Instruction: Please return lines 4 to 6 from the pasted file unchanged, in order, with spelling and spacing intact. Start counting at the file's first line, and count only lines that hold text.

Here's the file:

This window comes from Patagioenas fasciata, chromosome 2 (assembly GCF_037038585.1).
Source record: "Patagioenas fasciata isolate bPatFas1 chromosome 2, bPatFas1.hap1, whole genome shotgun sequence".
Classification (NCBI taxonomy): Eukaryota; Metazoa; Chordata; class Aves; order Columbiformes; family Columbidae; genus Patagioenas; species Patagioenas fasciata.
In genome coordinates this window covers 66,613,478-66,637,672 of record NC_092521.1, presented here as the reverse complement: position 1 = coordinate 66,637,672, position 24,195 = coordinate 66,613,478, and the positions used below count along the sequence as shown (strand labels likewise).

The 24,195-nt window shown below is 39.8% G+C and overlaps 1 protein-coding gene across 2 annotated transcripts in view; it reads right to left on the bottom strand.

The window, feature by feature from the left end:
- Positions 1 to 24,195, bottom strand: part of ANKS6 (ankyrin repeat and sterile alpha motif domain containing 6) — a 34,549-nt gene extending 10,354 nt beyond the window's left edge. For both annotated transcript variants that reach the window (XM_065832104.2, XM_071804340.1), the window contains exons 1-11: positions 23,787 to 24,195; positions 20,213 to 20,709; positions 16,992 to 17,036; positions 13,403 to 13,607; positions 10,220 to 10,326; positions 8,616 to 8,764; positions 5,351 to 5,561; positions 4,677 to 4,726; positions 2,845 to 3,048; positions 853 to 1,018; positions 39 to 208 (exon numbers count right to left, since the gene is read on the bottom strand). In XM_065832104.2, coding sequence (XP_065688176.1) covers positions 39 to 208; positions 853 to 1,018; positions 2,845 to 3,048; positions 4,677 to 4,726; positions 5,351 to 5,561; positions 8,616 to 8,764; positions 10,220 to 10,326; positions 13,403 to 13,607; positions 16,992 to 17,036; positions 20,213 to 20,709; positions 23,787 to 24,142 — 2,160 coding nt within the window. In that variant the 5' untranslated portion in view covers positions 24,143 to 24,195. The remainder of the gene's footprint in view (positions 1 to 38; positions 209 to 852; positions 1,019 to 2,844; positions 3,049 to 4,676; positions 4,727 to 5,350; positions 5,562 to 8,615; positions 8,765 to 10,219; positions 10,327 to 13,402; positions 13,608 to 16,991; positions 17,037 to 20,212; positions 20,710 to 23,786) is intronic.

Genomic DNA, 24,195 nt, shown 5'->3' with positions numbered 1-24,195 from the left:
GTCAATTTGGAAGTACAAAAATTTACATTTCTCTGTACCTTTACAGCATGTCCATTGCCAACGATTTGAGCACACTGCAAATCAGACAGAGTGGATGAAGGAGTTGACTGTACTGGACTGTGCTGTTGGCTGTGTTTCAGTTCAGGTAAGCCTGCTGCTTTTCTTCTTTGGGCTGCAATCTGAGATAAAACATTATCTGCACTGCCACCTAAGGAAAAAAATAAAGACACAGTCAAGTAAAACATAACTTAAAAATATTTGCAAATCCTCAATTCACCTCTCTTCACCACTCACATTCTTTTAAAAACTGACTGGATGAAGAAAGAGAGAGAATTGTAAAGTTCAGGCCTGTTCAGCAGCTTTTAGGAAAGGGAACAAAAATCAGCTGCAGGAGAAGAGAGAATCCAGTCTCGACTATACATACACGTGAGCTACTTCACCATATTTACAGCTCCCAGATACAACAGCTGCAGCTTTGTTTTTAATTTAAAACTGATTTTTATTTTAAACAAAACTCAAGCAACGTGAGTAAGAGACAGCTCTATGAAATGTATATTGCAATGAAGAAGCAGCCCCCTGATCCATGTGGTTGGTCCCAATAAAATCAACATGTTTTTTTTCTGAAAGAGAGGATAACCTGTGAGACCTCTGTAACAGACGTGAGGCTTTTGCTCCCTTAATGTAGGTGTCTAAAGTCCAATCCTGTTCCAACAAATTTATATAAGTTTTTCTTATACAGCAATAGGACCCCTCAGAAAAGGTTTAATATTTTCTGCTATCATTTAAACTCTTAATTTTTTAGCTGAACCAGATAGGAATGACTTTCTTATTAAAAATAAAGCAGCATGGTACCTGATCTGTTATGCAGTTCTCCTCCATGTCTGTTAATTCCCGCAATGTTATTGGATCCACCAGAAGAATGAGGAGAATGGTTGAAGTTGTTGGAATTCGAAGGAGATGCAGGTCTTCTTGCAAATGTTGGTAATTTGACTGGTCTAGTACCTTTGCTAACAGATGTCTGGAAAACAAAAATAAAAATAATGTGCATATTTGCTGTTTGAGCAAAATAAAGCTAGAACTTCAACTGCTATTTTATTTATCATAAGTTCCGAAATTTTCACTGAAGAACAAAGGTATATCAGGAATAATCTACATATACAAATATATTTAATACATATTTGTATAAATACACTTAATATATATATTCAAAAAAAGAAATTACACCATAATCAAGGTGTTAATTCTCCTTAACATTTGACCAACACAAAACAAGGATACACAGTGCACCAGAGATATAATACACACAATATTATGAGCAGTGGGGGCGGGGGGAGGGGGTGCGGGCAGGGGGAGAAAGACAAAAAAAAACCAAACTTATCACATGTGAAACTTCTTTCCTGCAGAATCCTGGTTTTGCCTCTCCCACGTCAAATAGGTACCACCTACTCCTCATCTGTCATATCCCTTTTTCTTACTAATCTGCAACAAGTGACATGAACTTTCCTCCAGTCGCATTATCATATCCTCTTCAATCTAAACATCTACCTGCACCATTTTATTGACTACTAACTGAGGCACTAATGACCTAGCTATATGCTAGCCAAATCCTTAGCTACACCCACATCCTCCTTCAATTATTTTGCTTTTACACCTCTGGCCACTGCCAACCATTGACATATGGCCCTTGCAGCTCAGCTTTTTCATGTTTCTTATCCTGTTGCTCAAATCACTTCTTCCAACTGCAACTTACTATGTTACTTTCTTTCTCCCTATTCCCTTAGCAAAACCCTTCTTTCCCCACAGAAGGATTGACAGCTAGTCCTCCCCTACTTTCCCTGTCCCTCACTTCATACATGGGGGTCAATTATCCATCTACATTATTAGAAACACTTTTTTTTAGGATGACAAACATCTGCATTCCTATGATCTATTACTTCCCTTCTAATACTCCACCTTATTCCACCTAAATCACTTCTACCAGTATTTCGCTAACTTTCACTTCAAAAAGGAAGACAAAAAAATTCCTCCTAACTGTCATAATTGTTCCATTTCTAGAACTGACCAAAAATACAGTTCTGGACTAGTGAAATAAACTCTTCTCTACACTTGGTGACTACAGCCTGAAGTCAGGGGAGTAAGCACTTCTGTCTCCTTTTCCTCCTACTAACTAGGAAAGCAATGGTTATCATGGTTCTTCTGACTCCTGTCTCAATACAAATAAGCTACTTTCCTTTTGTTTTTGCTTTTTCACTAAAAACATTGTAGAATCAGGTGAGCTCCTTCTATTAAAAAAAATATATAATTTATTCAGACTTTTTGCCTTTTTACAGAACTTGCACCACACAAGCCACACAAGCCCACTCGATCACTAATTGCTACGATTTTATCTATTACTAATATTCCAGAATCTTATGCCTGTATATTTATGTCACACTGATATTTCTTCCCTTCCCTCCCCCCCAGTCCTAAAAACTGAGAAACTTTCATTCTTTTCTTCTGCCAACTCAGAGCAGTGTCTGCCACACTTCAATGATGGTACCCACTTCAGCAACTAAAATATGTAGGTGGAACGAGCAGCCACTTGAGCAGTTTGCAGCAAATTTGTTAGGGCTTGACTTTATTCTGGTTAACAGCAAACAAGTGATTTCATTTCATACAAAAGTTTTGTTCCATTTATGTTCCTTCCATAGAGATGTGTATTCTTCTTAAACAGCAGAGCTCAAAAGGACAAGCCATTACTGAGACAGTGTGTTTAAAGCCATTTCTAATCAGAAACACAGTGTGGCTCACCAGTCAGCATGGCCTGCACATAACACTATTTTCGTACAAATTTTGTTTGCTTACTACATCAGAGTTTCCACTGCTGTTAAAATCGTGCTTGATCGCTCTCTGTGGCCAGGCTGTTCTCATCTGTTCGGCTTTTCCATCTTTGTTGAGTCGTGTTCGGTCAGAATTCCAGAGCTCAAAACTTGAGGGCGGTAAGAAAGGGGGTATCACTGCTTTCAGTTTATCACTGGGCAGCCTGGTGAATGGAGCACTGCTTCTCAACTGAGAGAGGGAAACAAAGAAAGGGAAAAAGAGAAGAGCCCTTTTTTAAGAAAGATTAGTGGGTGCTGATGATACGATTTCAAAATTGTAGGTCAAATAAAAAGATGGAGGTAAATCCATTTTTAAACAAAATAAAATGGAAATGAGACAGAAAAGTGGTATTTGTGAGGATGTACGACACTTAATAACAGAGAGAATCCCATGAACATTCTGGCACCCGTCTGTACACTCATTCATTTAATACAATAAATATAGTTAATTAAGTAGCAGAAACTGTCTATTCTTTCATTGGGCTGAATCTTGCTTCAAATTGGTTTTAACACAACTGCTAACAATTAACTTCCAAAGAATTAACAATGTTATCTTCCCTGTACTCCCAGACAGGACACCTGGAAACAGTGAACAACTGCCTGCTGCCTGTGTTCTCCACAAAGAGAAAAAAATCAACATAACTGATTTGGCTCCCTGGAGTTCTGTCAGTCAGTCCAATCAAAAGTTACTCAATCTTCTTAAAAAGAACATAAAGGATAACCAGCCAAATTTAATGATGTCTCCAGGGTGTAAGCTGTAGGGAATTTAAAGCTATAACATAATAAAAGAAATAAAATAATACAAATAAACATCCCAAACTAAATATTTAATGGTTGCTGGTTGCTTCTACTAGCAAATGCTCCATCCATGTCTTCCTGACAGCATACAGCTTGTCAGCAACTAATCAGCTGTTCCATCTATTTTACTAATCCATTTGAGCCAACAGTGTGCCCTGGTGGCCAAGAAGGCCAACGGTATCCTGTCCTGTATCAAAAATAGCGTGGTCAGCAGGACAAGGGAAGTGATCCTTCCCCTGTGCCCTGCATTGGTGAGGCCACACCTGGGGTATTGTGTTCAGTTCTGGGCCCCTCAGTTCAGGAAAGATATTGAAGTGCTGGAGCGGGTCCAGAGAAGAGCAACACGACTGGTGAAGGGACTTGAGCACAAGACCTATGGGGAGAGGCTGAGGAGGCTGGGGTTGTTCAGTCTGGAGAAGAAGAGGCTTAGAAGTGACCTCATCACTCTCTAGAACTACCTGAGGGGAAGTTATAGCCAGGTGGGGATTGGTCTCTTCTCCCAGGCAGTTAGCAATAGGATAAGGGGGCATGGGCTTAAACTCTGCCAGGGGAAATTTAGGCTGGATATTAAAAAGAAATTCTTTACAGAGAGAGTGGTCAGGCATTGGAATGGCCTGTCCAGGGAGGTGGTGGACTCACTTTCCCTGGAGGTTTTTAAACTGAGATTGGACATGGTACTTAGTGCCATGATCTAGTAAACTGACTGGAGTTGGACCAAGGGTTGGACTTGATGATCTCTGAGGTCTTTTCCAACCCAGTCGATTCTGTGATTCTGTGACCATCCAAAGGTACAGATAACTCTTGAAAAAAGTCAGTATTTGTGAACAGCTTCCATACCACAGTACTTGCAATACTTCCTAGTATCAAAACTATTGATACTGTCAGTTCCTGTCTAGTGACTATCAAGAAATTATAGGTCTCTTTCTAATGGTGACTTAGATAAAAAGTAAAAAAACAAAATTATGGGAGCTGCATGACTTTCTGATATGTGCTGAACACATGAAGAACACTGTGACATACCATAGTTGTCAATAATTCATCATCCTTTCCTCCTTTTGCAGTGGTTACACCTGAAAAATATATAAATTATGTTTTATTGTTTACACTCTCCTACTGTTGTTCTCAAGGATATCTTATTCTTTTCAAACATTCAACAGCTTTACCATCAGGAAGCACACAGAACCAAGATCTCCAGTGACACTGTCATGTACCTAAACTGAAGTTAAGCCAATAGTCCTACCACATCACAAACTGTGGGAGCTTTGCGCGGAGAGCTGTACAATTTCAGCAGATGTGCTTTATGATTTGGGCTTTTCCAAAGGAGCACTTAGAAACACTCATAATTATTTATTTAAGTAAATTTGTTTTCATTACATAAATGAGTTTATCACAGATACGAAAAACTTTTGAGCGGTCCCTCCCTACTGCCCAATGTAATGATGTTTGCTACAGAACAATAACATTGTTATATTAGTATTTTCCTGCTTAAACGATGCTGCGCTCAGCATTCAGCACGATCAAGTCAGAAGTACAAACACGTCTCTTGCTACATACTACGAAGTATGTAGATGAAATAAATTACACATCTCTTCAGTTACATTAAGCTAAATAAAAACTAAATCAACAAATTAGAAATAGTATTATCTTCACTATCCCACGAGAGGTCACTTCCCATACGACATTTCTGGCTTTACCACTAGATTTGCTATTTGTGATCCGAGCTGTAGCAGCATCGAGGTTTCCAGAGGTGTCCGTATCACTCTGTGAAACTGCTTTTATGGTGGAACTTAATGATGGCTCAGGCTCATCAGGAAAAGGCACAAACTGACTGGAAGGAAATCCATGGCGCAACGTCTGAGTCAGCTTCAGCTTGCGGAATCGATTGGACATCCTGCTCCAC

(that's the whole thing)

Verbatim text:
In genome coordinates this window covers 66,613,478-66,637,672 of record NC_092521.1, presented here as the reverse complement: position 1 = coordinate 66,637,672, position 24,195 = coordinate 66,613,478, and the positions used below count along the sequence as shown (strand labels likewise).

The 24,195-nt window shown below is 39.8% G+C and overlaps 1 protein-coding gene across 2 annotated transcripts in view; it reads right to left on the bottom strand.

The window, feature by feature from the left end: